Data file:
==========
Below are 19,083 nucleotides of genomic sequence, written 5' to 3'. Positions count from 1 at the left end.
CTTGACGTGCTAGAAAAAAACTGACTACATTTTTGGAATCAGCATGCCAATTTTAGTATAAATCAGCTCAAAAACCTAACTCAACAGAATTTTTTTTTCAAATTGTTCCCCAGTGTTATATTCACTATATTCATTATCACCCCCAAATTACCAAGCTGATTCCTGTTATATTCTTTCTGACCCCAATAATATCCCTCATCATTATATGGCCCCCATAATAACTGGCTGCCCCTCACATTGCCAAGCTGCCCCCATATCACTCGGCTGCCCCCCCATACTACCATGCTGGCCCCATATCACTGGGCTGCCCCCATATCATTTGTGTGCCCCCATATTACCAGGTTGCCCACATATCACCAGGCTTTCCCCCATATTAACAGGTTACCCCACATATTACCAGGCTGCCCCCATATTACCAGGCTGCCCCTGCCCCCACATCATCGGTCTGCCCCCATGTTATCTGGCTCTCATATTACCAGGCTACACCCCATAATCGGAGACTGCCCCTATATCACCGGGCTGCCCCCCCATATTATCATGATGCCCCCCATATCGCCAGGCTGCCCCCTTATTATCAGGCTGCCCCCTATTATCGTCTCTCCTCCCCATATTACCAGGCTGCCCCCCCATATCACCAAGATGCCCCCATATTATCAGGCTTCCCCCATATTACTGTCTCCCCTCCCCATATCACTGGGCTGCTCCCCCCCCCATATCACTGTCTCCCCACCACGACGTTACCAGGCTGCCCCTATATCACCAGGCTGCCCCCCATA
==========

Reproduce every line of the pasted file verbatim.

Below are 19,083 nucleotides of genomic sequence, written 5' to 3'. Positions count from 1 at the left end.
CTTGACGTGCTAGAAAAAAACTGACTACATTTTTGGAATCAGCATGCCAATTTTAGTATAAATCAGCTCAAAAACCTAACTCAACAGAATTTTTTTTTCAAATTGTTCCCCAGTGTTATATTCACTATATTCATTATCACCCCCAAATTACCAAGCTGATTCCTGTTATATTCTTTCTGACCCCAATAATATCCCTCATCATTATATGGCCCCCATAATAACTGGCTGCCCCTCACATTGCCAAGCTGCCCCCATATCACTCGGCTGCCCCCCCATACTACCATGCTGGCCCCATATCACTGGGCTGCCCCCATATCATTTGTGTGCCCCCATATTACCAGGTTGCCCACATATCACCAGGCTTTCCCCCATATTAACAGGTTACCCCACATATTACCAGGCTGCCCCCATATTACCAGGCTGCCCCTGCCCCCACATCATCGGTCTGCCCCCATGTTATCTGGCTCTCATATTACCAGGCTACACCCCATAATCGGAGACTGCCCCTATATCACCGGGCTGCCCCCCCATATTATCATGATGCCCCCCATATCGCCAGGCTGCCCCCTTATTATCAGGCTGCCCCCTATTATCGTCTCTCCTCCCCATATTACCAGGCTGCCCCCCCATATCACCAAGATGCCCCCATATTATCAGGCTTCCCCCATATTACTGTCTCCCCTCCCCATATCACTGGGCTGCTCCCCCCCCCATATCACTGTCTCCCCACCACGACGTTACCAGGCTGCCCCTATATCACCAGGCTGCCCCCCATA